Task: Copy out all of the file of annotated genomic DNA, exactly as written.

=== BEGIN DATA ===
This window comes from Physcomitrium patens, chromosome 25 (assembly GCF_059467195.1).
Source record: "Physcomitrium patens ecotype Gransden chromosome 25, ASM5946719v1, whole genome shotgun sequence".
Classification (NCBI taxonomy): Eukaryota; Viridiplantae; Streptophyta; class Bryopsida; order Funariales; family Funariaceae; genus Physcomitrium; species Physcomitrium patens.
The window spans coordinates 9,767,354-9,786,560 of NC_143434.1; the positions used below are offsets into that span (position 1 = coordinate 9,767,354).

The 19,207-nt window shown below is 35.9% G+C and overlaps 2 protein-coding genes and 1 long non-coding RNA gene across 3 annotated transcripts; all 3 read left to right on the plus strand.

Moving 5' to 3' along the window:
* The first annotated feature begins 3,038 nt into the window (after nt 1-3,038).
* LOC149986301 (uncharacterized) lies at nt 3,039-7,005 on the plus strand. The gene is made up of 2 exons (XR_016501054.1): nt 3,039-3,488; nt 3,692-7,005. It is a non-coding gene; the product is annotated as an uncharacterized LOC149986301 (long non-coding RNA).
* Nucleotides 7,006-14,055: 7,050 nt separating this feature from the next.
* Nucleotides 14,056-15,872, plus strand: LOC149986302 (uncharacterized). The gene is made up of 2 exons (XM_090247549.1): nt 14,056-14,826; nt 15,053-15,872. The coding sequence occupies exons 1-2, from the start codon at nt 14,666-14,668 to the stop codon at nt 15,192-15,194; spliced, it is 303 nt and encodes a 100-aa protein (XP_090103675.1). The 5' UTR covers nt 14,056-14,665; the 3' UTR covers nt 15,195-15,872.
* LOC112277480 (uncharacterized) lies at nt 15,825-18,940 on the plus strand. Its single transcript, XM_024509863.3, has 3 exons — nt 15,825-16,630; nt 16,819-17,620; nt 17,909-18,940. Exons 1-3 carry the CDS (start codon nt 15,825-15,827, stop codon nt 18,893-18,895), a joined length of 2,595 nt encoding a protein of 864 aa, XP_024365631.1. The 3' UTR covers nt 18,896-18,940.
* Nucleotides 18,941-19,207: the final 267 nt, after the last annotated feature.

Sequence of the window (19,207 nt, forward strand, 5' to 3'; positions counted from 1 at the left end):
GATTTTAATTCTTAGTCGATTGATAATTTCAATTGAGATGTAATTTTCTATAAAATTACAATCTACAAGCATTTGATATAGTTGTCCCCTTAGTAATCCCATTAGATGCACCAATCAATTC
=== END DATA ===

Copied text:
This window comes from Physcomitrium patens, chromosome 25 (assembly GCF_059467195.1).
Source record: "Physcomitrium patens ecotype Gransden chromosome 25, ASM5946719v1, whole genome shotgun sequence".
Classification (NCBI taxonomy): Eukaryota; Viridiplantae; Streptophyta; class Bryopsida; order Funariales; family Funariaceae; genus Physcomitrium; species Physcomitrium patens.
The window spans coordinates 9,767,354-9,786,560 of NC_143434.1; the positions used below are offsets into that span (position 1 = coordinate 9,767,354).

The 19,207-nt window shown below is 35.9% G+C and overlaps 2 protein-coding genes and 1 long non-coding RNA gene across 3 annotated transcripts; all 3 read left to right on the plus strand.

Moving 5' to 3' along the window:
* The first annotated feature begins 3,038 nt into the window (after nt 1-3,038).
* LOC149986301 (uncharacterized) lies at nt 3,039-7,005 on the plus strand. The gene is made up of 2 exons (XR_016501054.1): nt 3,039-3,488; nt 3,692-7,005. It is a non-coding gene; the product is annotated as an uncharacterized LOC149986301 (long non-coding RNA).
* Nucleotides 7,006-14,055: 7,050 nt separating this feature from the next.
* Nucleotides 14,056-15,872, plus strand: LOC149986302 (uncharacterized). The gene is made up of 2 exons (XM_090247549.1): nt 14,056-14,826; nt 15,053-15,872. The coding sequence occupies exons 1-2, from the start codon at nt 14,666-14,668 to the stop codon at nt 15,192-15,194; spliced, it is 303 nt and encodes a 100-aa protein (XP_090103675.1). The 5' UTR covers nt 14,056-14,665; the 3' UTR covers nt 15,195-15,872.
* LOC112277480 (uncharacterized) lies at nt 15,825-18,940 on the plus strand. Its single transcript, XM_024509863.3, has 3 exons — nt 15,825-16,630; nt 16,819-17,620; nt 17,909-18,940. Exons 1-3 carry the CDS (start codon nt 15,825-15,827, stop codon nt 18,893-18,895), a joined length of 2,595 nt encoding a protein of 864 aa, XP_024365631.1. The 3' UTR covers nt 18,896-18,940.
* Nucleotides 18,941-19,207: the final 267 nt, after the last annotated feature.

Sequence of the window (19,207 nt, forward strand, 5' to 3'; positions counted from 1 at the left end):
GATTTTAATTCTTAGTCGATTGATAATTTCAATTGAGATGTAATTTTCTATAAAATTACAATCTACAAGCATTTGATATAGTTGTCCCCTTAGTAATCCCATTAGATGCACCAATCAATTC